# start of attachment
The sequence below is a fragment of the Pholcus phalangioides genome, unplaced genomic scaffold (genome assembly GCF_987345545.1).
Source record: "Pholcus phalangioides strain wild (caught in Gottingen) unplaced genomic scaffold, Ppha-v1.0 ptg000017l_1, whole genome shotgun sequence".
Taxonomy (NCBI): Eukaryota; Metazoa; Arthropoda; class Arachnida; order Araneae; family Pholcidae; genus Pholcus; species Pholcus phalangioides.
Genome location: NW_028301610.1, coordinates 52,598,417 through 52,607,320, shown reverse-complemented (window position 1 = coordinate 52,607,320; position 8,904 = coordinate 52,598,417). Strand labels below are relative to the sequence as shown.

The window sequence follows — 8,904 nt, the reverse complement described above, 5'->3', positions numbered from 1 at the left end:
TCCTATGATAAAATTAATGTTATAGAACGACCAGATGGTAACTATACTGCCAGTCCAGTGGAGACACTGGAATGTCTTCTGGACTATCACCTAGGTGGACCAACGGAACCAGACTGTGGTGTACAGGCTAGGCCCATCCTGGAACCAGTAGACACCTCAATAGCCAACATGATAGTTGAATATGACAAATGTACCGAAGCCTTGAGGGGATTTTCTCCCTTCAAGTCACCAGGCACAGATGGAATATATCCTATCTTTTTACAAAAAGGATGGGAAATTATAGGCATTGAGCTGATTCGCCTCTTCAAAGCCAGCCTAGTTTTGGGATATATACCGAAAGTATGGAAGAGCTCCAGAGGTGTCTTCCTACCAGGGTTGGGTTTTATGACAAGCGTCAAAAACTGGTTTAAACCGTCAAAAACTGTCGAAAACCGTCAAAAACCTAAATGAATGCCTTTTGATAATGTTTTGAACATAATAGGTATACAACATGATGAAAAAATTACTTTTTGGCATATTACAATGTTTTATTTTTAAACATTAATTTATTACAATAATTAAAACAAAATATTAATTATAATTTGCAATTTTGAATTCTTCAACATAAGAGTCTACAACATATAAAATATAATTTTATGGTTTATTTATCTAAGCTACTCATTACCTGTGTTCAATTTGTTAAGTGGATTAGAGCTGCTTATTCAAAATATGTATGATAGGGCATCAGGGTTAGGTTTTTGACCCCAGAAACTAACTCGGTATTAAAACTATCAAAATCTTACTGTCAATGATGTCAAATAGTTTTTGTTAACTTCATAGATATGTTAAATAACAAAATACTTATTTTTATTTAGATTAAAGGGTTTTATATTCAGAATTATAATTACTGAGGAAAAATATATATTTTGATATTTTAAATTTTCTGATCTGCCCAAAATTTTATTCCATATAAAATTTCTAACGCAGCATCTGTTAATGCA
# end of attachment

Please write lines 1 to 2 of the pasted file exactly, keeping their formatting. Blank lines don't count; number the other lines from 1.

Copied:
The sequence below is a fragment of the Pholcus phalangioides genome, unplaced genomic scaffold (genome assembly GCF_987345545.1).
Source record: "Pholcus phalangioides strain wild (caught in Gottingen) unplaced genomic scaffold, Ppha-v1.0 ptg000017l_1, whole genome shotgun sequence".